The first driverless cars in the UK are now being tested on the streets. “Cognitive robot” Amelia is proving to be a more popular service interface with residents of the London Borough of Enfield than her human predecessors. Technology that was once the preserve of science fiction is now becoming a daily reality. The future is here, ahead of time.
Large organisations face very similar IT challenges. Regardless of industry, they need to continually innovate, increase profits, decrease costs and drive efficiencies throughout their operations.
Considering that as much as 80 per cent of an organisation’s IT spend goes towards maintaining systems and infrastructure, it’s no surprise that many business leaders are looking to migrate their IT foundations to more functional, up-to-date technologies.
John Sculley is the former CEO of both Apple and Pepsi-Cola, and the current Chairman of PeopleTicker; he’s also a member of the Sourcing Industry Group (SIG) Advisory Board. Outsource was lucky enough to catch up with John at the SIG Summit in Carlsbad, California, and to get treated to some remarkable insight from one of the sharpest minds in business…
I always love hosting our Outsource Talks webinars – but today’s was even more enjoyable than usual, featuring as it did three remarkable professionals gathered together in the same place, rather than dialling in as is customary. Having Morgan Lewis’ Ed Hansen, Ivalua’s Gary Malhotra and Outsource columnist Thom Mead round a table here at the SIG Summit in California was a unique pleasure, generating as it did a delightful degree of interaction alongside the anticipated thought leadership.
Procurement today is a different game. Once viewed as a back-office task, it has emerged as a key differentiator and driver of business value. And to execute it well requires totally new ways of thinking and acting.
Best-in-class organisations understand this. And they are tapping technology, big data and digital networks to fuel a simple, more collaborative source-to-pay process that is changing the game.
Moving Beyond Savings
Since the dawn of the Industrial Revolution, the global supply chain hasn’t really changed all that much. Products are made from raw materials in factories, shipped off somewhere else (either by land or sea), stored in a warehouse, and then distributed to retailers. Beyond a few small differences, this is more or less the way most people have acquired their stuff for nearly two hundred years.
Sourcing and procurement (S&P) leaders continue to reference efficiency, effectiveness and continuous improvement of operations as a high priority. Most will admit that continuous optimisation is not a destination, rather a journey that has become increasingly complex. Today, an agile S&P organisation that effectively aligns with the needs of the business is critical to establish. S&P organisations want to embrace accelerated decision-making, improve productivity and spend visibility, and implement tighter controls for supplier performance.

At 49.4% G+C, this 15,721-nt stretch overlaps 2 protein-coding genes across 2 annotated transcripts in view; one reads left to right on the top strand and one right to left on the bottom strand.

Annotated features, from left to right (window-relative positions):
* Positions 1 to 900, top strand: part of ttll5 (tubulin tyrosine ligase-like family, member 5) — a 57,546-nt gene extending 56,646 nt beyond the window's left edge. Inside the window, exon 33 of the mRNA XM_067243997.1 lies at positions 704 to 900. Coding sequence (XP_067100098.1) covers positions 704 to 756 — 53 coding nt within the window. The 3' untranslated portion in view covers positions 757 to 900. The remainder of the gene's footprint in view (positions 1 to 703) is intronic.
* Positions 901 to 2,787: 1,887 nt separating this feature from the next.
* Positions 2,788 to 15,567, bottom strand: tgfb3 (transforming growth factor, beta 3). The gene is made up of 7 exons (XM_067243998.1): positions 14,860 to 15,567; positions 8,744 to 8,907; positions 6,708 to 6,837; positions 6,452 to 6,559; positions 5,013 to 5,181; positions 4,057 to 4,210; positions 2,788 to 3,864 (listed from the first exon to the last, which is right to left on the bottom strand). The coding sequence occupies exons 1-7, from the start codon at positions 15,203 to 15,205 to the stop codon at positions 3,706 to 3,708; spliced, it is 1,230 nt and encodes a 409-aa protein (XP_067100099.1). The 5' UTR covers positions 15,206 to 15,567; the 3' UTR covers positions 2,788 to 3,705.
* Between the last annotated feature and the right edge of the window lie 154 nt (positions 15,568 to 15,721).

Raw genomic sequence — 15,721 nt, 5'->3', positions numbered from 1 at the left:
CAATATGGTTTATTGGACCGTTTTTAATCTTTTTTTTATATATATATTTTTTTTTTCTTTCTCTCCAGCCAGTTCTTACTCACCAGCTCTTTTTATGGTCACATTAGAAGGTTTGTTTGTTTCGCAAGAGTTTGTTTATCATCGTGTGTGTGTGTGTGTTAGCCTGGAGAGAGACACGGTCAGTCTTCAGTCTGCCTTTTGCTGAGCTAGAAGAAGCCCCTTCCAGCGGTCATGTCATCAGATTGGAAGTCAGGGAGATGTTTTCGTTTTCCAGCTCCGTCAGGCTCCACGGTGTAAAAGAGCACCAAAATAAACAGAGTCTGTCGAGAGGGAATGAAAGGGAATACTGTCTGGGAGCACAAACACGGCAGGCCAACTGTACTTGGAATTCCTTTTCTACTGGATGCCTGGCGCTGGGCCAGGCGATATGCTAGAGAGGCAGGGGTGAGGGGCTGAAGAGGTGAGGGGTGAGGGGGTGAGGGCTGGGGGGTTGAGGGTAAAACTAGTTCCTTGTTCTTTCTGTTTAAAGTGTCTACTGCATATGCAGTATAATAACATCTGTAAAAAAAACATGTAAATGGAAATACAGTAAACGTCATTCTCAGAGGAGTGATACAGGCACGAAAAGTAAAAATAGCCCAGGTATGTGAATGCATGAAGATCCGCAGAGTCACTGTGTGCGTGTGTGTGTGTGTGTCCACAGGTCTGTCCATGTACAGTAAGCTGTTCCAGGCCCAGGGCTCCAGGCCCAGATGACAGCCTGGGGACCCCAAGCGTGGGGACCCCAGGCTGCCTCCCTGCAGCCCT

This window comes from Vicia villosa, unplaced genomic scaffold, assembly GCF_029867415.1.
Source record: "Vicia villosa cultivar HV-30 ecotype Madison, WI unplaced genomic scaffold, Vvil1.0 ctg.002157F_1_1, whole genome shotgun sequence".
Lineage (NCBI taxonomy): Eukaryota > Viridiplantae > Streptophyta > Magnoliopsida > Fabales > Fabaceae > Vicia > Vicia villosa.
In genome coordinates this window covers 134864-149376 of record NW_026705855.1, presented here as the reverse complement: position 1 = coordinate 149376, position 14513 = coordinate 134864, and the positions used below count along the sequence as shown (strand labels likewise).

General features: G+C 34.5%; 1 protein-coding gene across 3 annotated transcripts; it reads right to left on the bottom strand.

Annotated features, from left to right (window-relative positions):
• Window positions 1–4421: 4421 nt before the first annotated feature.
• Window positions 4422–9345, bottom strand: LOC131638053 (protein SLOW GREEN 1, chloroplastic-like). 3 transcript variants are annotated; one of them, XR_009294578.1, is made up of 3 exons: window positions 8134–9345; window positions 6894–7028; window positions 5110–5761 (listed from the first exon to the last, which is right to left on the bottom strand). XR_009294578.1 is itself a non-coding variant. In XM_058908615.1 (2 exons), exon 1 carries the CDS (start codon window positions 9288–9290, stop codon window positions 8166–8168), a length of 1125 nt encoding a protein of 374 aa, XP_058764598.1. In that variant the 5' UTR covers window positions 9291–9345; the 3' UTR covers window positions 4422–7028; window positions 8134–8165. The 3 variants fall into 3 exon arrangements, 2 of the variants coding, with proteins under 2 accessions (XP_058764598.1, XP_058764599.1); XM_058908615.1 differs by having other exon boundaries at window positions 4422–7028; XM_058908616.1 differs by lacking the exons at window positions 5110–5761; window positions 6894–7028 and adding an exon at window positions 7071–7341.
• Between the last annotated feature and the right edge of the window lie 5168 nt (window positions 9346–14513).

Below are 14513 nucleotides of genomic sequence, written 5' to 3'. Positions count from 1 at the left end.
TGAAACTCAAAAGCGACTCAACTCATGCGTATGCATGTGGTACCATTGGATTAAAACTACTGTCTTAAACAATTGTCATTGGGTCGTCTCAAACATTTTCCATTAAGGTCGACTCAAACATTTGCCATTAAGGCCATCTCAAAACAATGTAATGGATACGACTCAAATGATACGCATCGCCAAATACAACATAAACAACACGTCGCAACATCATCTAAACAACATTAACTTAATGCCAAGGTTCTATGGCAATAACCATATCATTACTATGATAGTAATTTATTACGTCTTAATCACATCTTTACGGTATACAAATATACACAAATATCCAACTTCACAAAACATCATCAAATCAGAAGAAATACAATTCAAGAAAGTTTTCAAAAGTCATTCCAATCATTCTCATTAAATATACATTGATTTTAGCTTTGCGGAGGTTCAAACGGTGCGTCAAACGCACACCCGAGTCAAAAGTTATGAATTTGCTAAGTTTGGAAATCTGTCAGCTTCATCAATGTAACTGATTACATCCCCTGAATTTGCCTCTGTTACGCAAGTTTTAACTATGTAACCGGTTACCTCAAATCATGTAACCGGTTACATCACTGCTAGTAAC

Just when multi-supplier (also known as SIAM) contracting is starting to get under control, DevOps emerges. This article looks at the interaction of the two for the design of retained and sourced IT operations. The implications for service contracts are profound and largely un-tested.
Outsourcing has always been a key component of the technology sector; however recently it has been not just basic IT services, but key CIO roles taken on by outsiders. The term ‘virtual CIO’ (vCIO) is gaining increasing momentum, and refers to an individual or service that is charged at an hourly or flat rate fee for the provision of services that incorporate technology and business strategy. vCIOs are particularly popular with small and mid-sized businesses, because they make the strategic guidance of an expert affordable.
Business services are usually at the core of organisational endeavours, structured to build and manage a variety of workflows and dependencies in a concerted manner. The end goal for all such services is the smooth functioning of an organisation, built around some strategic goals usually manifested in revenues, growth, competitiveness and shareholder value. Over the course of more than two centuries, industrial advancements – enabled through scientific and technological innovations – have assisted with building and sustaining complex workflows, products and services.